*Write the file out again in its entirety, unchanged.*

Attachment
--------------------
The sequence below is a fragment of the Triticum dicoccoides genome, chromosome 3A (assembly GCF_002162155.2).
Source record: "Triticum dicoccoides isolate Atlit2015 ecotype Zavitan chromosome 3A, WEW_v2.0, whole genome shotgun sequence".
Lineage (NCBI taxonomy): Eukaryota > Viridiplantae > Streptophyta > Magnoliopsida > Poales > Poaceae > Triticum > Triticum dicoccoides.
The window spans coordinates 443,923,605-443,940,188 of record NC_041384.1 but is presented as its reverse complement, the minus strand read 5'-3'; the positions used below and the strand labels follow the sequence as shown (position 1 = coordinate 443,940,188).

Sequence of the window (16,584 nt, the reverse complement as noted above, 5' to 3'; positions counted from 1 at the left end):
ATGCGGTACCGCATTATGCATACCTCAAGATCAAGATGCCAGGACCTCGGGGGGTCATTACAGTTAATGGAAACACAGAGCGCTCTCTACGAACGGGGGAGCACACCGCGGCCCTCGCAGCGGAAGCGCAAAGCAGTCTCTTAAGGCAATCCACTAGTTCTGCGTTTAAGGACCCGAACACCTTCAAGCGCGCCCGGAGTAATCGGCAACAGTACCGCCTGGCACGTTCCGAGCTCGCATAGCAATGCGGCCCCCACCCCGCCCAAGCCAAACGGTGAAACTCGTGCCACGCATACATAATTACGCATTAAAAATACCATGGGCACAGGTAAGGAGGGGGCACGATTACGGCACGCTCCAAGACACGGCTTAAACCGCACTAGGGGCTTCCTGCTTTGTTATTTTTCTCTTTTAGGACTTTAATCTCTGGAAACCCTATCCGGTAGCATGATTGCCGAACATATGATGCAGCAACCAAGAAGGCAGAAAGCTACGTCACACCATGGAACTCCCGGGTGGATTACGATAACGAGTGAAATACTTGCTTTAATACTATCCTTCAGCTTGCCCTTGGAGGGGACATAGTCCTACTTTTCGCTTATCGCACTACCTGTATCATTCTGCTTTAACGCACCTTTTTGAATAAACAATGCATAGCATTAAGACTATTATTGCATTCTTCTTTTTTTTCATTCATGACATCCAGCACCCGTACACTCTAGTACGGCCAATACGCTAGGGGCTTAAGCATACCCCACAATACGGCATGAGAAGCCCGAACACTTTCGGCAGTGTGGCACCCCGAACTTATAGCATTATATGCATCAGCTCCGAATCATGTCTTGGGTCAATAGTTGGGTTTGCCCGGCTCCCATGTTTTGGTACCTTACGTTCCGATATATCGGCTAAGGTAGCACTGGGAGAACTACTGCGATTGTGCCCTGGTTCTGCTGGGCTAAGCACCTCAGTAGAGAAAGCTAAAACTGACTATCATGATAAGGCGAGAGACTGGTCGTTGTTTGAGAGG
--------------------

The sequence below is a fragment of the Triticum dicoccoides genome, chromosome 3A (assembly GCF_002162155.2).
Source record: "Triticum dicoccoides isolate Atlit2015 ecotype Zavitan chromosome 3A, WEW_v2.0, whole genome shotgun sequence".
Lineage (NCBI taxonomy): Eukaryota > Viridiplantae > Streptophyta > Magnoliopsida > Poales > Poaceae > Triticum > Triticum dicoccoides.
The window spans coordinates 443,923,605-443,940,188 of record NC_041384.1 but is presented as its reverse complement, the minus strand read 5'-3'; the positions used below and the strand labels follow the sequence as shown (position 1 = coordinate 443,940,188).

Sequence of the window (16,584 nt, the reverse complement as noted above, 5' to 3'; positions counted from 1 at the left end):
ATGCGGTACCGCATTATGCATACCTCAAGATCAAGATGCCAGGACCTCGGGGGGTCATTACAGTTAATGGAAACACAGAGCGCTCTCTACGAACGGGGGAGCACACCGCGGCCCTCGCAGCGGAAGCGCAAAGCAGTCTCTTAAGGCAATCCACTAGTTCTGCGTTTAAGGACCCGAACACCTTCAAGCGCGCCCGGAGTAATCGGCAACAGTACCGCCTGGCACGTTCCGAGCTCGCATAGCAATGCGGCCCCCACCCCGCCCAAGCCAAACGGTGAAACTCGTGCCACGCATACATAATTACGCATTAAAAATACCATGGGCACAGGTAAGGAGGGGGCACGATTACGGCACGCTCCAAGACACGGCTTAAACCGCACTAGGGGCTTCCTGCTTTGTTATTTTTCTCTTTTAGGACTTTAATCTCTGGAAACCCTATCCGGTAGCATGATTGCCGAACATATGATGCAGCAACCAAGAAGGCAGAAAGCTACGTCACACCATGGAACTCCCGGGTGGATTACGATAACGAGTGAAATACTTGCTTTAATACTATCCTTCAGCTTGCCCTTGGAGGGGACATAGTCCTACTTTTCGCTTATCGCACTACCTGTATCATTCTGCTTTAACGCACCTTTTTGAATAAACAATGCATAGCATTAAGACTATTATTGCATTCTTCTTTTTTTTCATTCATGACATCCAGCACCCGTACACTCTAGTACGGCCAATACGCTAGGGGCTTAAGCATACCCCACAATACGGCATGAGAAGCCCGAACACTTTCGGCAGTGTGGCACCCCGAACTTATAGCATTATATGCATCAGCTCCGAATCATGTCTTGGGTCAATAGTTGGGTTTGCCCGGCTCCCATGTTTTGGTACCTTACGTTCCGATATATCGGCTAAGGTAGCACTGGGAGAACTACTGCGATTGTGCCCTGGTTCTGCTGGGCTAAGCACCTCAGTAGAGAAAGCTAAAACTGACTATCATGATAAGGCGAGAGACTGGTCGTTGTTTGAGAGG